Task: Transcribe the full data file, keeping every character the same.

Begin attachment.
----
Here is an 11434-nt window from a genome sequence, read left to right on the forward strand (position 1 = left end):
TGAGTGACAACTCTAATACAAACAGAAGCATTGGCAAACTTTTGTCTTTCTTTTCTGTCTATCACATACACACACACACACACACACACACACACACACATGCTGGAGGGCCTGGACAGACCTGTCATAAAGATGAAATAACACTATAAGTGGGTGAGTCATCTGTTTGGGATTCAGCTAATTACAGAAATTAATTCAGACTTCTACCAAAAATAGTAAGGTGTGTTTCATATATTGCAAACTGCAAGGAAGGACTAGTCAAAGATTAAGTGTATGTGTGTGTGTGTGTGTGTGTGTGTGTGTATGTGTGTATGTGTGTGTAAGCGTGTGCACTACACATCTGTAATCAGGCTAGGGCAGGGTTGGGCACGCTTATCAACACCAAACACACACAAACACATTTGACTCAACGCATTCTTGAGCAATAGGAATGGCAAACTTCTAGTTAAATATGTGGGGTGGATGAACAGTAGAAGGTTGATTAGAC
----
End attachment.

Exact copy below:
Here is an 11434-nt window from a genome sequence, read left to right on the forward strand (position 1 = left end):
TGAGTGACAACTCTAATACAAACAGAAGCATTGGCAAACTTTTGTCTTTCTTTTCTGTCTATCACATACACACACACACACACACACACACACACACACATGCTGGAGGGCCTGGACAGACCTGTCATAAAGATGAAATAACACTATAAGTGGGTGAGTCATCTGTTTGGGATTCAGCTAATTACAGAAATTAATTCAGACTTCTACCAAAAATAGTAAGGTGTGTTTCATATATTGCAAACTGCAAGGAAGGACTAGTCAAAGATTAAGTGTATGTGTGTGTGTGTGTGTGTGTGTGTGTGTATGTGTGTATGTGTGTGTAAGCGTGTGCACTACACATCTGTAATCAGGCTAGGGCAGGGTTGGGCACGCTTATCAACACCAAACACACACAAACACATTTGACTCAACGCATTCTTGAGCAATAGGAATGGCAAACTTCTAGTTAAATATGTGGGGTGGATGAACAGTAGAAGGTTGATTAGAC